Some of the stuff mentioned in the comments above, by the way, is illegal in those countries (against working rights laws and whatnot) and they could (And should) be reported. ^^;

    Oh, one small thing! Sorry! ^^; "career" は仕事の事ですけど、"carrier"は担ぎという意味です。

    • kirin May 29, 2011 at 6:13 am #

      Ouch! Seems like I did it again! Thank you for pointing that out for me, I always misspell career and carrier!!! >___< LOL

      I don't know how it is now, but it used to be like that, meaning female workers have to quit her job when she got married to a male worker in the same work place. This was typical at any bank. -_-;;

      • ichigoichielove May 29, 2011 at 2:44 pm #

        No worries! They sound really similar so it's an easy mistake to make!

        Yeah, it's a shame because it doesn't really make sense these days and plus, it feels like it should be an individual's decision. Buuuut, well, I hope things are changing for the better. ^^

      • kirin May 29, 2011 at 10:33 pm #

        Yes I hope so, and now I really envy that your nationality is Sweden!

  9. Amika May 29, 2011 at 3:47 am #

    I grew up as a "latch key kid." That means that both my parents worked and when I'd come home from school – I'd let myself in the house. My grandparents lived one block away. I had to call them by phone to say I was home. My parents would arrive home a few hours later.

    Now that I'm in my 30s – I'm noticing fewer latch key kids & stay at home moms (that don't need to work at an office).
    The economy is driving both parents to work & work longer hours. Day care services or grandparents watching kids till parents get home from work – is very common here.

    • kirin May 29, 2011 at 6:20 am #

      I think it's nice if grandparents take care of kids while the parents work outside. But…hmmm not many moms can live in the neighbor of her parents, and they dislike to live near parents-in-law. I guess most of Japanese people living in Tokyo or nearby prefectures tend to choose a house as close to the work as possible so they don't have to spend too much time for commuting. BTW, spending 1 hour and another 1 hour to commute between home and office is quite common in Tokyo area, and the commuting trains are always full of commuters and very uncomfortable. 😦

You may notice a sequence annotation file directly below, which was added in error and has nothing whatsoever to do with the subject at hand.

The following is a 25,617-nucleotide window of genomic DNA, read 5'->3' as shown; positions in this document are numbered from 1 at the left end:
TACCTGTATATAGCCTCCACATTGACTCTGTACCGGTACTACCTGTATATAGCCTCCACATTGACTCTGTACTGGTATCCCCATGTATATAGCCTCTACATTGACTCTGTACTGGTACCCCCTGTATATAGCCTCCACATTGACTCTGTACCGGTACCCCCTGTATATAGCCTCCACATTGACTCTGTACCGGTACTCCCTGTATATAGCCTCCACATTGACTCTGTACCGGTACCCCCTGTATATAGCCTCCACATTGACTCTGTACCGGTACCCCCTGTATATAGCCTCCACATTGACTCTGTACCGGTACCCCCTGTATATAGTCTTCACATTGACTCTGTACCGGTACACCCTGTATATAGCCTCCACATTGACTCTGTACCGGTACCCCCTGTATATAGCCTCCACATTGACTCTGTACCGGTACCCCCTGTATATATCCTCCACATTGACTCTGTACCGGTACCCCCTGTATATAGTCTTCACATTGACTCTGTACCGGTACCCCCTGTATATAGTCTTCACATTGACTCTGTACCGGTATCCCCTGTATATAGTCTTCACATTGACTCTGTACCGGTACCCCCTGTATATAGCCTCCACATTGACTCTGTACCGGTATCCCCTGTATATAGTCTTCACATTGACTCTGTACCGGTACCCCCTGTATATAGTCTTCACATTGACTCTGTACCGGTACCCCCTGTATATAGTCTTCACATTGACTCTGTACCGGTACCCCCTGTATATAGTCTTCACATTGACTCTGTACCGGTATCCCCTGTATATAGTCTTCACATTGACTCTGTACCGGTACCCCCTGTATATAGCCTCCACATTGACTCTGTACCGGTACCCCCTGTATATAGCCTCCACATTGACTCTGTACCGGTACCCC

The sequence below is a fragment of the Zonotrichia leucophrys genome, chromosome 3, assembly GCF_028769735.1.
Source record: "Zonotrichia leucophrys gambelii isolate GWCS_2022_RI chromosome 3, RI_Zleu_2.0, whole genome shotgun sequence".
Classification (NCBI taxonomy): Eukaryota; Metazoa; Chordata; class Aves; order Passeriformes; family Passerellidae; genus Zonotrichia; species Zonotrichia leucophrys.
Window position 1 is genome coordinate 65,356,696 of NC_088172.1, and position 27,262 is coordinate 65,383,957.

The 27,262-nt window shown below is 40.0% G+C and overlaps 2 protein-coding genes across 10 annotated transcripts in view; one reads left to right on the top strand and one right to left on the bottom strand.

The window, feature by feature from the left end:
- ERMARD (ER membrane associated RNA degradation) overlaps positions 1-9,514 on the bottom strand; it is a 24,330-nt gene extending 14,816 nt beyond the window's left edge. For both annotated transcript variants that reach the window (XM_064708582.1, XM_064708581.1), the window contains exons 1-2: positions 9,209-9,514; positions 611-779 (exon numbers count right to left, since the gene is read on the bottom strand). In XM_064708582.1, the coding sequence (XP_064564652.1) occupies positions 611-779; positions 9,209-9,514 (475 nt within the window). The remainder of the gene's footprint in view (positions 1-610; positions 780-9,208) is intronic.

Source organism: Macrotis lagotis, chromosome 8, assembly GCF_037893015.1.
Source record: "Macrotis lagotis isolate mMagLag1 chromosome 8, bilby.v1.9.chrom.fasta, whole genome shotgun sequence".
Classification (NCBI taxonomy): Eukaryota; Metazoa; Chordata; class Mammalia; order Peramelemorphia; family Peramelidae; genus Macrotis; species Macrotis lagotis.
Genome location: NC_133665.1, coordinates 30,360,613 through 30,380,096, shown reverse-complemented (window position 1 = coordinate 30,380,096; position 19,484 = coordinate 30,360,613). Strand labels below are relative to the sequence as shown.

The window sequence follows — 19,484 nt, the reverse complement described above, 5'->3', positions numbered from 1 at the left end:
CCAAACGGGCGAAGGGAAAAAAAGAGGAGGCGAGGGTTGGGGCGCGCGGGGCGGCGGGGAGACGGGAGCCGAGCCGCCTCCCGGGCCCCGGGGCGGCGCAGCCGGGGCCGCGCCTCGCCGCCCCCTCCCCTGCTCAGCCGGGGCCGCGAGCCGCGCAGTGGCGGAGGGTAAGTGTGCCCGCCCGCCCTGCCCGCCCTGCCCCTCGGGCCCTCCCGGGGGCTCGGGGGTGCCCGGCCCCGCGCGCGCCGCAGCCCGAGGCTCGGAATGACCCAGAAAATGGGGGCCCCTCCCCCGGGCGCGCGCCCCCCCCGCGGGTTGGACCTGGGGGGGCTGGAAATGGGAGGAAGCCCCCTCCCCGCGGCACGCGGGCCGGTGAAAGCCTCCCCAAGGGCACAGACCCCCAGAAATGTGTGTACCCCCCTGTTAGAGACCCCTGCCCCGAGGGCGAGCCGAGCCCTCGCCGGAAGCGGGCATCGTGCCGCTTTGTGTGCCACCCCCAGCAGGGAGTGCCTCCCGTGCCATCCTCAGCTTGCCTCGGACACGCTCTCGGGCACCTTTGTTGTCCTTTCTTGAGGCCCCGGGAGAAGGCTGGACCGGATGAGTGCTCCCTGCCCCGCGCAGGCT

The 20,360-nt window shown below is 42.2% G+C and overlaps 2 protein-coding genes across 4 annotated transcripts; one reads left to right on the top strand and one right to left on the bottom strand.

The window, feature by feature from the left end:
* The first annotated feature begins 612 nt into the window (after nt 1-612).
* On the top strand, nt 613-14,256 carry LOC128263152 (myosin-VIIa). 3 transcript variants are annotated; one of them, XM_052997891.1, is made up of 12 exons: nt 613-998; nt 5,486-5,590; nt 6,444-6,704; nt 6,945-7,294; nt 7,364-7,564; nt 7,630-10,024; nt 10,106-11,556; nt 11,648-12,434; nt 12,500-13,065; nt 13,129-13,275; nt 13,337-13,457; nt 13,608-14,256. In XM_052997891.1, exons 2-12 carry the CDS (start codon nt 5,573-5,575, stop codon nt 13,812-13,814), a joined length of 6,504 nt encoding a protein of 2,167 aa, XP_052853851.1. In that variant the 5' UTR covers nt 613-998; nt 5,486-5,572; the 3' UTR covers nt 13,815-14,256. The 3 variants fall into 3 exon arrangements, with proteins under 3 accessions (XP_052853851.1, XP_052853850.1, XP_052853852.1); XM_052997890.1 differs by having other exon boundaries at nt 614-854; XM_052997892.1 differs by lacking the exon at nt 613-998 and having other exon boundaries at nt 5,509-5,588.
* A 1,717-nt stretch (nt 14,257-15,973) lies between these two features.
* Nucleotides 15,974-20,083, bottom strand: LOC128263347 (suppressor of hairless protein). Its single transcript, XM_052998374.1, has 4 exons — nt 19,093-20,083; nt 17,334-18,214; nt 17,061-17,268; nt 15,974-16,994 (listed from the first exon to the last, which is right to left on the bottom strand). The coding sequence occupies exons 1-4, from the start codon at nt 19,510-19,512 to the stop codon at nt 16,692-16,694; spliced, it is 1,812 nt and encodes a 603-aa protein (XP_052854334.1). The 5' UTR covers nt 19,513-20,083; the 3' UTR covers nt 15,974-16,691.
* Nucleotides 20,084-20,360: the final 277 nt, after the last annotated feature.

10. winnie May 29, 2011 at 12:42 pm #

    In Singapore, there is still a slight difference between female and male workers.

    Basically the first and main reason is that Singapore male needed to go for their National Service before the age of 18 years old. It is compulsory for every male. They will need to serve a two year term. So, in order to make up for this small two year difference between male and female. Most company will give a higher starting pay for male workers compare to female workers of the same cohort. After this start, everyone will just continue on the "rat race".

    However, due to Singapore Goverment's planning and various changes on benefits for married couples.There are numerous law made to benefit and make the work environment better and more fair to the female worker.

    Previously, Female can only have one month maternity leave and fathers have only 3 days of paternity leave(My hubby is one of them.) Then the benefits slowly improved.

    For now,
    Example, (if I remember correctly)
    1) Female can take up to one year leave from their work to give birth and take care of their young baby. If they are sack or dismissed during this period then Singapore Government will sue the company.
    2) The father too. Can take up to one month of leave to take care of his wife and baby. If he is sack or dismissed during this period then Singapore Government will sue the company.
    3) If the female is sack or dismissed during her pregnancy then Singapore Goverment will sue the company.
    4) Singapore Government is allowing more Childcare centre (that's what we called them in Singapore) to be establish all over the country, especially in the area where there are more young couples.